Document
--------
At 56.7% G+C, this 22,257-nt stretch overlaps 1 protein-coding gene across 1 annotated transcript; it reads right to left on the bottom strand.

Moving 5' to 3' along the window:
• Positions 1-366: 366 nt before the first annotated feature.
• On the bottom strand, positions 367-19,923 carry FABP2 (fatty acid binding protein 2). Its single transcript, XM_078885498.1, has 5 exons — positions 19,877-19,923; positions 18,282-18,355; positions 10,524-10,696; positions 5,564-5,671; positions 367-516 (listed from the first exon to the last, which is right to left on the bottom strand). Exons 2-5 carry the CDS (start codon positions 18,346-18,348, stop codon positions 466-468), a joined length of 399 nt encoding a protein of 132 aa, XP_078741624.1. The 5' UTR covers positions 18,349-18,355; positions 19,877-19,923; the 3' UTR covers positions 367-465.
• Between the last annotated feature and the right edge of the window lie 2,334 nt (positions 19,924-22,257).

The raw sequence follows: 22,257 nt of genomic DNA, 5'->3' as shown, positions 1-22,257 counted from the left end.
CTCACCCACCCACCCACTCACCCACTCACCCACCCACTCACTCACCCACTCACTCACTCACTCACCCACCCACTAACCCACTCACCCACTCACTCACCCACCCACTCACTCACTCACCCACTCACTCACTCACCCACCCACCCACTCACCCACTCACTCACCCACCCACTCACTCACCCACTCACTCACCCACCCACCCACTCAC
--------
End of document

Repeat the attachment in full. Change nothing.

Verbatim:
At 56.7% G+C, this 22,257-nt stretch overlaps 1 protein-coding gene across 1 annotated transcript; it reads right to left on the bottom strand.

Moving 5' to 3' along the window:
• Positions 1-366: 366 nt before the first annotated feature.
• On the bottom strand, positions 367-19,923 carry FABP2 (fatty acid binding protein 2). Its single transcript, XM_078885498.1, has 5 exons — positions 19,877-19,923; positions 18,282-18,355; positions 10,524-10,696; positions 5,564-5,671; positions 367-516 (listed from the first exon to the last, which is right to left on the bottom strand). Exons 2-5 carry the CDS (start codon positions 18,346-18,348, stop codon positions 466-468), a joined length of 399 nt encoding a protein of 132 aa, XP_078741624.1. The 5' UTR covers positions 18,349-18,355; positions 19,877-19,923; the 3' UTR covers positions 367-465.
• Between the last annotated feature and the right edge of the window lie 2,334 nt (positions 19,924-22,257).

The raw sequence follows: 22,257 nt of genomic DNA, 5'->3' as shown, positions 1-22,257 counted from the left end.
CTCACCCACCCACCCACTCACCCACTCACCCACCCACTCACTCACCCACTCACTCACTCACTCACCCACCCACTAACCCACTCACCCACTCACTCACCCACCCACTCACTCACTCACCCACTCACTCACTCACCCACCCACCCACTCACCCACTCACTCACCCACCCACTCACTCACCCACTCACTCACCCACCCACCCACTCAC